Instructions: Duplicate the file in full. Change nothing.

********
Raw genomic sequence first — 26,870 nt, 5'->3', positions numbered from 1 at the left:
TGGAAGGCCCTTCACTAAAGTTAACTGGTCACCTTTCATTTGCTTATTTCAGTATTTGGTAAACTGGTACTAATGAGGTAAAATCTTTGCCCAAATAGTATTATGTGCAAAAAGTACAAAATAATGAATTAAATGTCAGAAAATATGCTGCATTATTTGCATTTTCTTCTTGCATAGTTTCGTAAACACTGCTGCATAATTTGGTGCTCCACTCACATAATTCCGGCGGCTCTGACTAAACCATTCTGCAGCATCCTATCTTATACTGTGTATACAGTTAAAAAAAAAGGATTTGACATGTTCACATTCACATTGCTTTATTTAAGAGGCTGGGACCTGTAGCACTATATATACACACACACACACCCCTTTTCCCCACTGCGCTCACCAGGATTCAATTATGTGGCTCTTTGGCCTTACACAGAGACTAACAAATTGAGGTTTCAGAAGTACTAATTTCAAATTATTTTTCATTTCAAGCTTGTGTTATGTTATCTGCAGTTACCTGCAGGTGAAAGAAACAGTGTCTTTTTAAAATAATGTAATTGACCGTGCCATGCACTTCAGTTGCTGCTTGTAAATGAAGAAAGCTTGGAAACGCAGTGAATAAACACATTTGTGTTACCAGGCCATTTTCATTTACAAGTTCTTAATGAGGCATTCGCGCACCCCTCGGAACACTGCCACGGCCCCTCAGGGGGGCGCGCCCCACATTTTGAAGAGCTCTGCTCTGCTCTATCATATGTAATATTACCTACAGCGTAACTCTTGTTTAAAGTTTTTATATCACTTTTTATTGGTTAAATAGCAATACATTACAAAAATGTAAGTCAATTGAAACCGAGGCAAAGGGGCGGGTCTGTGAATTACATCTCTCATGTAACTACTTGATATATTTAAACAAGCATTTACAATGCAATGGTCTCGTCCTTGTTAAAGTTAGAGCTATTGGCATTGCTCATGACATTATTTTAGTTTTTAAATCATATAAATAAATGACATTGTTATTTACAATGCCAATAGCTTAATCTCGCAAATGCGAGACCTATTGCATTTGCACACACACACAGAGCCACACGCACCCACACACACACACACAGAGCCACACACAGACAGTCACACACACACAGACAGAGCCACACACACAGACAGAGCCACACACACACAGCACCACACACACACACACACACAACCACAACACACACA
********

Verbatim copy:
Raw genomic sequence first — 26,870 nt, 5'->3', positions numbered from 1 at the left:
TGGAAGGCCCTTCACTAAAGTTAACTGGTCACCTTTCATTTGCTTATTTCAGTATTTGGTAAACTGGTACTAATGAGGTAAAATCTTTGCCCAAATAGTATTATGTGCAAAAAGTACAAAATAATGAATTAAATGTCAGAAAATATGCTGCATTATTTGCATTTTCTTCTTGCATAGTTTCGTAAACACTGCTGCATAATTTGGTGCTCCACTCACATAATTCCGGCGGCTCTGACTAAACCATTCTGCAGCATCCTATCTTATACTGTGTATACAGTTAAAAAAAAAGGATTTGACATGTTCACATTCACATTGCTTTATTTAAGAGGCTGGGACCTGTAGCACTATATATACACACACACACACCCCTTTTCCCCACTGCGCTCACCAGGATTCAATTATGTGGCTCTTTGGCCTTACACAGAGACTAACAAATTGAGGTTTCAGAAGTACTAATTTCAAATTATTTTTCATTTCAAGCTTGTGTTATGTTATCTGCAGTTACCTGCAGGTGAAAGAAACAGTGTCTTTTTAAAATAATGTAATTGACCGTGCCATGCACTTCAGTTGCTGCTTGTAAATGAAGAAAGCTTGGAAACGCAGTGAATAAACACATTTGTGTTACCAGGCCATTTTCATTTACAAGTTCTTAATGAGGCATTCGCGCACCCCTCGGAACACTGCCACGGCCCCTCAGGGGGGCGCGCCCCACATTTTGAAGAGCTCTGCTCTGCTCTATCATATGTAATATTACCTACAGCGTAACTCTTGTTTAAAGTTTTTATATCACTTTTTATTGGTTAAATAGCAATACATTACAAAAATGTAAGTCAATTGAAACCGAGGCAAAGGGGCGGGTCTGTGAATTACATCTCTCATGTAACTACTTGATATATTTAAACAAGCATTTACAATGCAATGGTCTCGTCCTTGTTAAAGTTAGAGCTATTGGCATTGCTCATGACATTATTTTAGTTTTTAAATCATATAAATAAATGACATTGTTATTTACAATGCCAATAGCTTAATCTCGCAAATGCGAGACCTATTGCATTTGCACACACACACAGAGCCACACGCACCCACACACACACACACAGAGCCACACACAGACAGTCACACACACACAGACAGAGCCACACACACAGACAGAGCCACACACACACAGCACCACACACACACACACACACAACCACAACACACACA